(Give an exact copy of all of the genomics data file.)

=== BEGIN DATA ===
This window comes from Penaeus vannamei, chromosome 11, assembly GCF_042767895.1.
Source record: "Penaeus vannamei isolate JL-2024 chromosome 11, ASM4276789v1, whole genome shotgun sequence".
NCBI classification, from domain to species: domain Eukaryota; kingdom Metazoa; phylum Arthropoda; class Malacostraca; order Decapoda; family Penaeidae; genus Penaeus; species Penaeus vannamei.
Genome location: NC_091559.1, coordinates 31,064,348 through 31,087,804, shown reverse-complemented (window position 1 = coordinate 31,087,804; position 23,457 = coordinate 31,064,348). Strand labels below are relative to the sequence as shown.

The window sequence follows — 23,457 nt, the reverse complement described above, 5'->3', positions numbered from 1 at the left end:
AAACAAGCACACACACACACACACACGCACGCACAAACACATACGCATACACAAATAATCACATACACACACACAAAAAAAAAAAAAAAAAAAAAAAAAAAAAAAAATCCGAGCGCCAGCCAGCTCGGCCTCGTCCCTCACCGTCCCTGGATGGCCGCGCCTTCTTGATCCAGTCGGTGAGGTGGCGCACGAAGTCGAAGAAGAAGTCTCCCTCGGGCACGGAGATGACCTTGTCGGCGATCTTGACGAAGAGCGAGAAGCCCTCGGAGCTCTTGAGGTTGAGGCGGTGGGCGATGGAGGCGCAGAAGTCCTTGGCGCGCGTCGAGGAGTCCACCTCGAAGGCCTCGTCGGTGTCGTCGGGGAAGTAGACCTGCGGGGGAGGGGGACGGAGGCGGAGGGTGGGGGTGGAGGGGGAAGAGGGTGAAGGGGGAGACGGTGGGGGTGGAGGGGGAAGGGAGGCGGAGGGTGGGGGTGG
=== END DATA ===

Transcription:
This window comes from Penaeus vannamei, chromosome 11, assembly GCF_042767895.1.
Source record: "Penaeus vannamei isolate JL-2024 chromosome 11, ASM4276789v1, whole genome shotgun sequence".
NCBI classification, from domain to species: domain Eukaryota; kingdom Metazoa; phylum Arthropoda; class Malacostraca; order Decapoda; family Penaeidae; genus Penaeus; species Penaeus vannamei.
Genome location: NC_091559.1, coordinates 31,064,348 through 31,087,804, shown reverse-complemented (window position 1 = coordinate 31,087,804; position 23,457 = coordinate 31,064,348). Strand labels below are relative to the sequence as shown.

The window sequence follows — 23,457 nt, the reverse complement described above, 5'->3', positions numbered from 1 at the left end:
AAACAAGCACACACACACACACACACGCACGCACAAACACATACGCATACACAAATAATCACATACACACACACAAAAAAAAAAAAAAAAAAAAAAAAAAAAAAAAATCCGAGCGCCAGCCAGCTCGGCCTCGTCCCTCACCGTCCCTGGATGGCCGCGCCTTCTTGATCCAGTCGGTGAGGTGGCGCACGAAGTCGAAGAAGAAGTCTCCCTCGGGCACGGAGATGACCTTGTCGGCGATCTTGACGAAGAGCGAGAAGCCCTCGGAGCTCTTGAGGTTGAGGCGGTGGGCGATGGAGGCGCAGAAGTCCTTGGCGCGCGTCGAGGAGTCCACCTCGAAGGCCTCGTCGGTGTCGTCGGGGAAGTAGACCTGCGGGGGAGGGGGACGGAGGCGGAGGGTGGGGGTGGAGGGGGAAGAGGGTGAAGGGGGAGACGGTGGGGGTGGAGGGGGAAGGGAGGCGGAGGGTGGGGGTGG